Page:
Juan, our tour guide asked us at the gate, ‘are you ready?’ He always did that when we were about to start the journey. Actually, I didn’t think I was ready for anything. 😅 I just did it. For this whole journey so far, I felt that I wasn’t really ready for anything but I continued with it anyway.

We walked up the steep steps. Others were fast except for me and the other two girls. They were much younger than I. It proved that it had nothing to do with age.

Suddenly a bus went past us. I said ‘oh!’ Yes, I forgot we could take a bus. 😅 But I continued to walk.

‘Why am I doing this?’ I kept asking myself. I was so tired that I crawled and climbed the steps. My hands were full of dirt but I didn’t care about it any more as long as I didn’t get hurt by thorny plants or insects. I really admired the rock climbers.

My legs were tired and my heart was beating very fast. I couldn’t continue with it but I had to. I had no choice. I couldn’t take the bus now. I had to walk. Argh! Once or twice, I just wanted to hold the tour guide’s hand and ask him to help me but I didn’t do it of course. Oh my knees! At one stage, I heard the cracking sound of my knees. Ok I was old. And my bones were even older. I just hoped that this trip would not worsen my osteopenia. Walking and climbing like this would do more harm than good to my bones. I had to cut down some hiking. But if I didn’t hike, what else could I do?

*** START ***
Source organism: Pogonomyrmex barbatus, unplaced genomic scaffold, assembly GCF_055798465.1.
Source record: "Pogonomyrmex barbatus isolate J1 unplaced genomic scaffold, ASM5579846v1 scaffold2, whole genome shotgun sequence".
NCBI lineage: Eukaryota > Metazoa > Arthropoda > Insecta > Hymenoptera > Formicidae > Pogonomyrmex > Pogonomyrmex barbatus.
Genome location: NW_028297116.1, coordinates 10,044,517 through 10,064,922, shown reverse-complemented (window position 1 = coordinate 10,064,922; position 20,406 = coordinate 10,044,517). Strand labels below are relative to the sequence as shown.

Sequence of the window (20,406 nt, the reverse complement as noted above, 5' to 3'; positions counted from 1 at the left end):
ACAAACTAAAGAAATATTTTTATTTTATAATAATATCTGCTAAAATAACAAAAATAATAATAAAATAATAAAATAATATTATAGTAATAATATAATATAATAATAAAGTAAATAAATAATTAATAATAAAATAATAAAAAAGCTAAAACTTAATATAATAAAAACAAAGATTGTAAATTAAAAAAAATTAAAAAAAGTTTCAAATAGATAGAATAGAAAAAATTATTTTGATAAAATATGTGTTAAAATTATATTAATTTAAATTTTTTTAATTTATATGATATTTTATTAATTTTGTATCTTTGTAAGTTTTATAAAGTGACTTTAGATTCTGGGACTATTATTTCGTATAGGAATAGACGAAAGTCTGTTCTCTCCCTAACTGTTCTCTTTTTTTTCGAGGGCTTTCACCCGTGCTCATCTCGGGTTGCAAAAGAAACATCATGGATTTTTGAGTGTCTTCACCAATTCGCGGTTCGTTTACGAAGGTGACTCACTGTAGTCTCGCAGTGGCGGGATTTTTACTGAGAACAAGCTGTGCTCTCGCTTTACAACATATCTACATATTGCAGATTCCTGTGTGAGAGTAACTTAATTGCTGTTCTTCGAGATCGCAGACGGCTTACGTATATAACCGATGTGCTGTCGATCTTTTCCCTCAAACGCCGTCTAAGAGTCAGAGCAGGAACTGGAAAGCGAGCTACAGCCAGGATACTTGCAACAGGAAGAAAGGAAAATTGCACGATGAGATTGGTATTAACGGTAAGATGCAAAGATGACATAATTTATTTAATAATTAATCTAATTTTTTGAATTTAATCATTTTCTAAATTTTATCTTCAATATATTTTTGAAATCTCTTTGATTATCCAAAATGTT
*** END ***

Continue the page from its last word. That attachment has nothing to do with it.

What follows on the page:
Anyway, I focused on my walking again.

Finally, I saw the entrance of Machu Picchu. Thank God! I did it! All the hardship I had gone through became worthwhile. It was really worth it. And I suddenly remembered what Jennifer, the couple I met in Mongolia, said about Machu Picchu, ‘Although it is touristy, it is worth it.’ And I remembered another backpacker that I met in Rio Verde. He said ‘you need to go there early otherwise there’ll be a lot of people.’